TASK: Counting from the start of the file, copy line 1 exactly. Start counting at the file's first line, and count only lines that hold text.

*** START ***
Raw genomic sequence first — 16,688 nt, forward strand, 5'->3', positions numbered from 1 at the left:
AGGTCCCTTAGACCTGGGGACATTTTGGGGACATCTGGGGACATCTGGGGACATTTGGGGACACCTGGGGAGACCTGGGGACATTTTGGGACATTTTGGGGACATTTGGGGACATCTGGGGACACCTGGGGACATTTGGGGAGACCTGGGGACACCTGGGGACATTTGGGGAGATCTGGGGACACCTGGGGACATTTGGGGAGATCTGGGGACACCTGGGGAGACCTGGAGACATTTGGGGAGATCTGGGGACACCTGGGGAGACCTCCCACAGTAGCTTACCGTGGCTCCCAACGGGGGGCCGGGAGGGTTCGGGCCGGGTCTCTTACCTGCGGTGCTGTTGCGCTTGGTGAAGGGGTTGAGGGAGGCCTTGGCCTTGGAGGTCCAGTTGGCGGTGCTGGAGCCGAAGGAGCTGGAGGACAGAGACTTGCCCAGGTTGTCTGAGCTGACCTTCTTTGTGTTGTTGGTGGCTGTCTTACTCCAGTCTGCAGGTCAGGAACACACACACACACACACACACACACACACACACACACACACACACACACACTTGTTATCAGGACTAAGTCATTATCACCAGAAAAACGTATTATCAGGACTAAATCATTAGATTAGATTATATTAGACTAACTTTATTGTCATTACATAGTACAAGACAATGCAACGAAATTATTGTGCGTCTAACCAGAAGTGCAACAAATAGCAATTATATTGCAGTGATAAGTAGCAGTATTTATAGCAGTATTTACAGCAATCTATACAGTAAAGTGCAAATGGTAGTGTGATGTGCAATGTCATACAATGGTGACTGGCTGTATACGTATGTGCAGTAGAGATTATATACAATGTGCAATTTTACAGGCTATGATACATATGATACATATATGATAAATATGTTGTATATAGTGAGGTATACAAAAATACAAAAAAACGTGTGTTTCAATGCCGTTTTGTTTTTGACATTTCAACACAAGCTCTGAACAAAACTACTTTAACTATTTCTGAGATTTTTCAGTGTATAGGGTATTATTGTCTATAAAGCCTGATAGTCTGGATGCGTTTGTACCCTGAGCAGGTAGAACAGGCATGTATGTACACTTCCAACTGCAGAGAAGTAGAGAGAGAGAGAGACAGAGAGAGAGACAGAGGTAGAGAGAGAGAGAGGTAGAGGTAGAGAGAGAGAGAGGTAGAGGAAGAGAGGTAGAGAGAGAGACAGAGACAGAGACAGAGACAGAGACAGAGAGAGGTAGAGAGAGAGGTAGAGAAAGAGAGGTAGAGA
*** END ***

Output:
Raw genomic sequence first — 16,688 nt, forward strand, 5'->3', positions numbered from 1 at the left: